Jesus, like any of us, did not like persecution. Who enjoys beatings, broken bones and bloodshed? However, Jesus knew he had a Kingdom job to accomplish.
Serving his heavenly Father anchored top spot in the daily work of Jesus. He knew well that role would invite persecution. So here we have some of the many conundrums that shape New Covenant Christianity.
Jesus, the Prince of Peace, brought a sword that would divide and cause conflict in families and religious groups. Jesus, the perfect Son of God, did little to avoid the appearance of evil. He ate and drank with the village sinners. He touched leper victims. He chatted alone with Samaritan women at wells.
He and the disciples ate grain on the Sabbath and Jesus even healed people on the Sabbath with a captive audience that would have their consciences jolted! During the Feast of Tabernacles, Jesus chose non-attendance until the last day of the Feast, and when he showed up he turned the Jerusalem world upside down with his teachings.
A practicing Christian is considered a troublemaker in this world of darkness. Practicing Christians inadvertently invited persecution, yet carry on with the Kingdom Work with an eternal hope that fuels their zeal.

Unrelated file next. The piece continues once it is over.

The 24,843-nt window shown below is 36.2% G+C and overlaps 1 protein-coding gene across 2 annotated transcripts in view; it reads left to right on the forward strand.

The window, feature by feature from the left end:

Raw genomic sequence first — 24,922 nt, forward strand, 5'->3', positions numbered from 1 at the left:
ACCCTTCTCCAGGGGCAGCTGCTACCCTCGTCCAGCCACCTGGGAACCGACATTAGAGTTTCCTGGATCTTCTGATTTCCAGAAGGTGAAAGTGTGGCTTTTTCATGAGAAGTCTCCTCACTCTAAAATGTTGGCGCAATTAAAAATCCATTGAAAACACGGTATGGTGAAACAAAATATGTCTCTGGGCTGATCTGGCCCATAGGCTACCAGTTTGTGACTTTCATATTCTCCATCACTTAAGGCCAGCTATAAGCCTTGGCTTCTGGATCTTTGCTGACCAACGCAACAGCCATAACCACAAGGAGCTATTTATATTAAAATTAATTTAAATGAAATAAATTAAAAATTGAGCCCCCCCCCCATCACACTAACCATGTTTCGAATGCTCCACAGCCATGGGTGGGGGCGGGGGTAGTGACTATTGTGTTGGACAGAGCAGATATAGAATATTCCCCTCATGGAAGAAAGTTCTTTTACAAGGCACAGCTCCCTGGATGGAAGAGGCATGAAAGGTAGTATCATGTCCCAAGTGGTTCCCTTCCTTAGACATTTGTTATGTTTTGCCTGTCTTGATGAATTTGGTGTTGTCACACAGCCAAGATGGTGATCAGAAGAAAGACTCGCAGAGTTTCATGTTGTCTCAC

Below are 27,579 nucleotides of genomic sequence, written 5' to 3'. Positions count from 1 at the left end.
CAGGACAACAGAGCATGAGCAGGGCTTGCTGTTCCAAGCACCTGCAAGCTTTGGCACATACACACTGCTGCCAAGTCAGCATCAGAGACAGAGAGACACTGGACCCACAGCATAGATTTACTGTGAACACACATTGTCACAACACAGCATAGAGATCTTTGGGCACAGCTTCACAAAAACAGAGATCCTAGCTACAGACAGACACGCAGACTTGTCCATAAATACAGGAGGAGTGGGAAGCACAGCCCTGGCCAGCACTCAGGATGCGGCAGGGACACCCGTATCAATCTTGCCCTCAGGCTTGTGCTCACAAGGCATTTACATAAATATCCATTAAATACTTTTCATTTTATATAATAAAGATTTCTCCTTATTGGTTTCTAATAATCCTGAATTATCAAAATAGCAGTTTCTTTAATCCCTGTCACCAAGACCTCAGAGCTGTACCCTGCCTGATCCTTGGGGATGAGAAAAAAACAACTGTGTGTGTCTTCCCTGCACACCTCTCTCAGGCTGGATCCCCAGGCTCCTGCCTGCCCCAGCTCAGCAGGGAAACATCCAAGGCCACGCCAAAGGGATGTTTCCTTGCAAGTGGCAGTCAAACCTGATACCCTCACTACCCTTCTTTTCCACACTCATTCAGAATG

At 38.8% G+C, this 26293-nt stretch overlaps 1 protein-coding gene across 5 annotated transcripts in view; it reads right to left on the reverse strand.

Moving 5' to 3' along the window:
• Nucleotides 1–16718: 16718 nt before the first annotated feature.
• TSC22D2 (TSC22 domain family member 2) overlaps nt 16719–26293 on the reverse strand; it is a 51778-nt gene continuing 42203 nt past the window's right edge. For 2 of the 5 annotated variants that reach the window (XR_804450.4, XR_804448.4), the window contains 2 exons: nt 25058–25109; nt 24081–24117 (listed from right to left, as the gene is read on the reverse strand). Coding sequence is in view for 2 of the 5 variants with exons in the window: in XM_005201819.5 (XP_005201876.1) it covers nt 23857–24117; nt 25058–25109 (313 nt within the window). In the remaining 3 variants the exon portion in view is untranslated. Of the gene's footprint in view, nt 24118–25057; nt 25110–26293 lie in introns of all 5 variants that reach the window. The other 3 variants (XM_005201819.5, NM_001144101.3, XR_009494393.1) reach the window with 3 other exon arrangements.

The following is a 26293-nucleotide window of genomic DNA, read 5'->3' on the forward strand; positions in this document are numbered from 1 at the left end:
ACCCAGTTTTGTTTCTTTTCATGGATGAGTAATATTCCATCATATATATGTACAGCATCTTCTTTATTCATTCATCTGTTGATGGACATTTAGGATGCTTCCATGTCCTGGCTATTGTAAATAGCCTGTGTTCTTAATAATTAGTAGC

This lifestyle is a daily routine for millions of Jesus followers around this dark world. They know no other walk. Their footsteps land in Jesus footsteps, and for many in the Middle East and across North Africa, martyrdom is also their destiny.
Thank you for your daily prayers for the persecuted church. Someday we will share eternity with those brothers and sisters, and rejoice with our Lord and Savior!
Kim Wenzel is a local Open Doors USA ministry representative who speaks in churches and groups about praying for the persecuted church. For more information, persons interested may contact Wenzel at firstname.lastname@example.org or 918-919-1490. Hear more about the persecuted church at 6 p.m., every Saturday on KWXC 88.9 FM Christian talk radio.